DUBAI // It has not taken Afghanistan's cricketers long to learn all about the freedom of expression. When they first toured as an international side, the inhibitions imposed on them by the Taliban's morality police meant they celebrated wickets with nothing more than a solemn handshake. How times have changed. When Hamid Hassan broke the stumps to seal the irrepressible Afghan side's 13-run win, it sparked the sort of outpouring of excitement and joy which has quickly become their trademark.
The ungainly cartwheel-come-forward roll performed by Sadiq Karim Khan, the off-spinner, may not have won many points for style, but it suitably captured the mood. While Ireland may have entered this World Twenty20 qualifier as favourites, their defeat was not a complete surprise to anyone who has charted the amazing rise of Afghan cricket in recent times. It was brought about by Mohammed Nabi, the big-hitting, off-spinning all-rounder, who has been good enough to hold his own in Pakistan first-class cricket for the past three years.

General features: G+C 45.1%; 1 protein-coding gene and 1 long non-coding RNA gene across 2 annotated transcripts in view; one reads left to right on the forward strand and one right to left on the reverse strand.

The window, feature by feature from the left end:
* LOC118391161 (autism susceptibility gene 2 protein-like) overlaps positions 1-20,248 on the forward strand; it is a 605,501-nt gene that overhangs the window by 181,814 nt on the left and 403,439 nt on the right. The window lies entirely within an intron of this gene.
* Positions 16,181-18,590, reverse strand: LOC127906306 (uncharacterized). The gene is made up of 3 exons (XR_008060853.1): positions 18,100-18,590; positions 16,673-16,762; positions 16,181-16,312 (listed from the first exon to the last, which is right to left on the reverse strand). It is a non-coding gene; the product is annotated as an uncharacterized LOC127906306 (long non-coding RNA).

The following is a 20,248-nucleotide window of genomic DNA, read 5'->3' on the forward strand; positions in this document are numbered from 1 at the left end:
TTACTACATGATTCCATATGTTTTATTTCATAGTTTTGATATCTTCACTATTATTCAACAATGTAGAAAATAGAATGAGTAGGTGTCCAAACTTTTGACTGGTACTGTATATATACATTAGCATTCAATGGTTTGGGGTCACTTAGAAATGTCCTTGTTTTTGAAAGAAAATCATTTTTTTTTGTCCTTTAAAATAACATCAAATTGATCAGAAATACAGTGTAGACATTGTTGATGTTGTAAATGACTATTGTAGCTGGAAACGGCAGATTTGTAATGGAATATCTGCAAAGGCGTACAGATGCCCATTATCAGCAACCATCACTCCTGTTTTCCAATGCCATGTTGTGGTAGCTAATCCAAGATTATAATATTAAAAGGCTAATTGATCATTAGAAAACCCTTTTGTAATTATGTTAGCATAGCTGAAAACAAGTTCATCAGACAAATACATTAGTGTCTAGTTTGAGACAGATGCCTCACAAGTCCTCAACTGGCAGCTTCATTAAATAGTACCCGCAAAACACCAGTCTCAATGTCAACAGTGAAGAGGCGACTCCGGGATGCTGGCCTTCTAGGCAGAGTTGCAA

He earned the man-of-the-match award for his 43 from 25 balls, which was just the tonic the Afghans required after a relatively tepid start. He followed that up with two crucial wickets. Kabir Khan, the Afghanistan coach, added: "I think that was the perfect performance for us. Ireland are the best team in the tournament and to beat them is a big morale-booster." William Porterfield, the Ireland captain, was one of a number of Ireland players who had dyed their hair with different colours on the eve of the game in aid of a Dublin-based charity.
However, they were left red-faced, and he said: "It just wasn't good enough, every dismissal, all the way down, was not where we are at. We have to win two games, and win them well, otherwise we are out. It is pretty simple." In the second match of the day at Dubai Sports City, Ryan ten Doeschate and Bas Zuiderant, two batsmen with county experience, guided the Netherlands to a vital opening success over Canada, by six wickets.